The NBA's new "Miami Vice" - James and Wade

Like Crokett and Tubbs in 1984, the 2010 version of Miami Vice (sans guns) will be starring two of the NBA’s finest - Lebron James and Dwayne Wade.

Even though I’m a long-time Los Angeles Lakers fan, I’m excited to have another formidable foe in the East. In addition, the NBA must be happy to have Lebron out of the uninspiring Cleveland market.

I wasn’t surprised by his decision to take his talent and star power to Miami; I expected it as it was the right choice for a superstar who wanted to maximize his championship opportunities.

No other team could come close to offering James the succulent fruit of the Miami Heat. Here’s a taste:

-- Proven winner (5 NBA championships as Coach) in President Pat Riley

-- One of the NBA’s best players - Guard Dwayne Wade

-- A recent NBA championship in 2006

-- A third star and gifted big man who signed this year with Miami - Chris Bosh

-- A sizzling City - Miami, Florida

Could Cleveland, Chicago or New York offer the aforementioned heavy artillery? No way. I won’t even mention the other teams that were interested in James as their chances were slim to none in signing him.

Since James was a free agent (could sign with any team), his former team, the Cleveland Cavaliers were in a good position as they could offer him more money than any other team. Although Cleveland was successful during the 7 years they had James, they never did much to add a Tubbs (#2) to his Crockett (#1).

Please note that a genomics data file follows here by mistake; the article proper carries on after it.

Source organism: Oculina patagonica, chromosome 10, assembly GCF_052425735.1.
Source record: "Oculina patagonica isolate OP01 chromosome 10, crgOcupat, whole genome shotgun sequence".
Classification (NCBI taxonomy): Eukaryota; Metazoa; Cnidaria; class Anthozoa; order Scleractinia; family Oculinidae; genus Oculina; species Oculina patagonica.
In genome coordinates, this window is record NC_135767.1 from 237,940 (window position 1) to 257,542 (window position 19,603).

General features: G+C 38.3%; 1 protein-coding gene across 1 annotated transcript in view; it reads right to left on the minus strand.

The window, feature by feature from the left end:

I’ve been critical of James in the past as I felt that he could have led his team to at least one NBA championship considering they had the best regular season record in the NBA the past two years. In my opinion, Lebron knew that Cleveland had seen their best days. Both parties were at fault for not winning a championship which meant a breakup was not only the right thing to do but the best thing for everyone involved.

After reading what Cleveland owner Dan Gilbert said (“cowardly betrayal” was one) about Lebron’s decision, I’m glad he is no longer a Cavalier. Who would want to work for an owner who maligns a former employee because he exercised the option in his contract to seek employment elsewhere?

Lebron was the primary reason the Cleveland organization was successful and the value of the team undoubtedly increased as well. For that, Gilbert should be thankful. In addition, he was a model citizen who propelled the NBA to new heights.